December 2022
Volume 22, Issue 14
Open Access
Vision Sciences Society Annual Meeting Abstract  |   December 2022
Whole-network activation maximization: a flexible method for exploring visual selectivity in the brain
Author Affiliations
  • Matthew W. Shinkle
    University of Nevada, Reno
  • Mark D. Lescroart
    University of Nevada, Reno
Journal of Vision December 2022, Vol.22, 4462. doi:
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      Matthew W. Shinkle, Mark D. Lescroart; Whole-network activation maximization: a flexible method for exploring visual selectivity in the brain. Journal of Vision 2022;22(14):4462.

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      © ARVO (1962-2015); The Authors (2016-present)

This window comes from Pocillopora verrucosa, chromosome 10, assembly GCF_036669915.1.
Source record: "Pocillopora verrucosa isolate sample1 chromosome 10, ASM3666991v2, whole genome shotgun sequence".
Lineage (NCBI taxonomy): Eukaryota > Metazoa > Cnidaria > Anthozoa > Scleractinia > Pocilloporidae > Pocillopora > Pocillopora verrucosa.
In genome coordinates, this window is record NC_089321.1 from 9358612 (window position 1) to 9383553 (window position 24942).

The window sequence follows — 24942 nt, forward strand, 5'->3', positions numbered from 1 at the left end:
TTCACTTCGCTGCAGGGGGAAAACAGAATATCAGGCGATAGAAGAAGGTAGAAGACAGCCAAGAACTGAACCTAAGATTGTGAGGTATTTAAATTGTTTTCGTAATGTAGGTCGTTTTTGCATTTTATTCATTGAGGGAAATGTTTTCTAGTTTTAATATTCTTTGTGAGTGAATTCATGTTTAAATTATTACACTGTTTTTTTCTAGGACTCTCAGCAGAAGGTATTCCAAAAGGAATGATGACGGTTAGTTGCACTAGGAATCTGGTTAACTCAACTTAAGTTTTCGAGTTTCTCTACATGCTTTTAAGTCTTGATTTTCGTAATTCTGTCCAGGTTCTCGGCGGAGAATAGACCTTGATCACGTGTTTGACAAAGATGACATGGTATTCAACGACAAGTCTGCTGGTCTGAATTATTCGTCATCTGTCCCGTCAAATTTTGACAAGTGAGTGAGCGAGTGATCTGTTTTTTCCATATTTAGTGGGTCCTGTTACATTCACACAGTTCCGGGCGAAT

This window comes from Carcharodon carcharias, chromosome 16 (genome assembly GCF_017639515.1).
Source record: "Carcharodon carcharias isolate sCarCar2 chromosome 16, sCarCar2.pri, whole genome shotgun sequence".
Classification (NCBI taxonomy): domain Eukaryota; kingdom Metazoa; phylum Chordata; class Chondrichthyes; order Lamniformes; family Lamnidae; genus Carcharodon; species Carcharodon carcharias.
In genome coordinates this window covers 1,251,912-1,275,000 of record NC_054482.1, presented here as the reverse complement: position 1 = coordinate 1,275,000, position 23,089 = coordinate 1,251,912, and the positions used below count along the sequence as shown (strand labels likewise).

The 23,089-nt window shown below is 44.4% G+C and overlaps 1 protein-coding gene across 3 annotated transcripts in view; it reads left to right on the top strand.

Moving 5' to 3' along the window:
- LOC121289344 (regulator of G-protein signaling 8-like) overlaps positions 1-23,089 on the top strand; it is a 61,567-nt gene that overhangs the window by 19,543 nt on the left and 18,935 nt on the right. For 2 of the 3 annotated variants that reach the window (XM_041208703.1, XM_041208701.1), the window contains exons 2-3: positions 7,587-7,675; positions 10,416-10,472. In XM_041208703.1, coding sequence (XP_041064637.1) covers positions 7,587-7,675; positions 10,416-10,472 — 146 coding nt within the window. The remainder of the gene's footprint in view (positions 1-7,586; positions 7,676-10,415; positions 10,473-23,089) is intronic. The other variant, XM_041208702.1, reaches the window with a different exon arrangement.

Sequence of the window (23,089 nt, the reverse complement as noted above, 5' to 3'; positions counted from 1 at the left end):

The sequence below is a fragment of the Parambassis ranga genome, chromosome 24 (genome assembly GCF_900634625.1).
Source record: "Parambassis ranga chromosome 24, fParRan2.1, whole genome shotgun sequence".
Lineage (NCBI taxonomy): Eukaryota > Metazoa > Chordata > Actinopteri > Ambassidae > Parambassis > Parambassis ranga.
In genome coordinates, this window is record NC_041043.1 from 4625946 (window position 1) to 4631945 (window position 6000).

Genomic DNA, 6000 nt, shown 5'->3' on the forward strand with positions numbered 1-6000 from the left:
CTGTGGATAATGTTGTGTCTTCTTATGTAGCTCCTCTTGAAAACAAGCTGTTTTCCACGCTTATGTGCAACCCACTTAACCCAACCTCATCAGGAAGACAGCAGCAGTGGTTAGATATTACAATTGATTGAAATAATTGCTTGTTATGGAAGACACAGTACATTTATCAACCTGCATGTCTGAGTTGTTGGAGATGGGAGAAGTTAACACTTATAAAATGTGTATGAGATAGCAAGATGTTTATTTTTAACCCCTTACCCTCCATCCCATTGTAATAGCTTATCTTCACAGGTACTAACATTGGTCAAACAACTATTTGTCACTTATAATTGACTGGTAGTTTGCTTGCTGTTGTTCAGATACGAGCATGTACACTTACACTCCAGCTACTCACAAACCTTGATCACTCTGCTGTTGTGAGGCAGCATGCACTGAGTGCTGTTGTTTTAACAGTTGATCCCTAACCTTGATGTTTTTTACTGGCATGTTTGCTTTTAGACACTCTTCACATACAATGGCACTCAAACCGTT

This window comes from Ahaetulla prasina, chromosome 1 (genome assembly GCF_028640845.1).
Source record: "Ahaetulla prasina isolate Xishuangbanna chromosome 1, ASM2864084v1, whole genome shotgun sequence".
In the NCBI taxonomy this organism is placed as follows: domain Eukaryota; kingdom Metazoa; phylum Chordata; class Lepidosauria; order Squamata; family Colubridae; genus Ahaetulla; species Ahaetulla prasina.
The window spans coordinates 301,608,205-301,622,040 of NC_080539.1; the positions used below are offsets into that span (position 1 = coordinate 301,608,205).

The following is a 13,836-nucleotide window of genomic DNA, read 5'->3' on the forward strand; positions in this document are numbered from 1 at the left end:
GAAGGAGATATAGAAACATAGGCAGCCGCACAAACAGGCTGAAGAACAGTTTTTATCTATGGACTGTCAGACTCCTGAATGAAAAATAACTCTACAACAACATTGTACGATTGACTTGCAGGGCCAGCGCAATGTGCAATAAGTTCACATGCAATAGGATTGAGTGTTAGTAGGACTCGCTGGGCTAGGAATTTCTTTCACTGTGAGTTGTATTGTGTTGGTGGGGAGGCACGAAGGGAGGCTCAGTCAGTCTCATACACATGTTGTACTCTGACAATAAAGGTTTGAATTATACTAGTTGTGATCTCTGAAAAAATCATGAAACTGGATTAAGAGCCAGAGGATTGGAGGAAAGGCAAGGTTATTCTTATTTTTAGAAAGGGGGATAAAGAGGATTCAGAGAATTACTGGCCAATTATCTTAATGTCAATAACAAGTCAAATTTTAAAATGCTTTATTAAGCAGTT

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Regression models based on deep neural networks (DNNs) can accurately predict BOLD responses to diverse stimuli in human visual cortex. However, interpretation of DNN models remains challenging. Past work has used a range of methods including deconvolution, occlusion sensitivity and single-unit activation maximization. However, this work has been predominately in nonhuman primates, using direct neural recordings and models tailored to specific neural populations. Here, we demonstrate that many-unit activation maximization based on human BOLD data is a flexible, data-driven tool for characterizing low- and high-level selectivity throughout visual cortex. We computed all unit activations for a pre-trained object-recognition DNN in response to a set of naturalistic stimuli. We then used regularized linear regression to fit these activations to previously collected BOLD responses from multiple human subjects. In addition to producing accurate predictions of voxel responses throughout visual cortex, this model serves as a differentiable mapping from image inputs to predicted voxel responses. Via 'gradient ascent', we iteratively updated input images to maximize predicted responses of individual voxels. Resulting images consistently capture known feature selectivity in multiple cortical regions. Images generated for voxels in V1, V2 and V3 replicate independently estimated spatial receptive fields, and images generated for voxels in place- and face-selective areas contain qualitatively face- and place-like contents. Additionally, averaging of weights across many voxels produces images which summarize selectivity across regions, subjects and datasets. The quality of our model's performance and the interpretability of these images suggest that this approach could be used as an exploratory tool outside of well-characterized regions. We also show that, by contrasting mean weights for different sets of voxels, we can explore functional distinctions within and between cortical regions. Our results serve as the first demonstration of whole-network activation maximization using BOLD data and affirm the exploratory and confirmatory potential of this approach.


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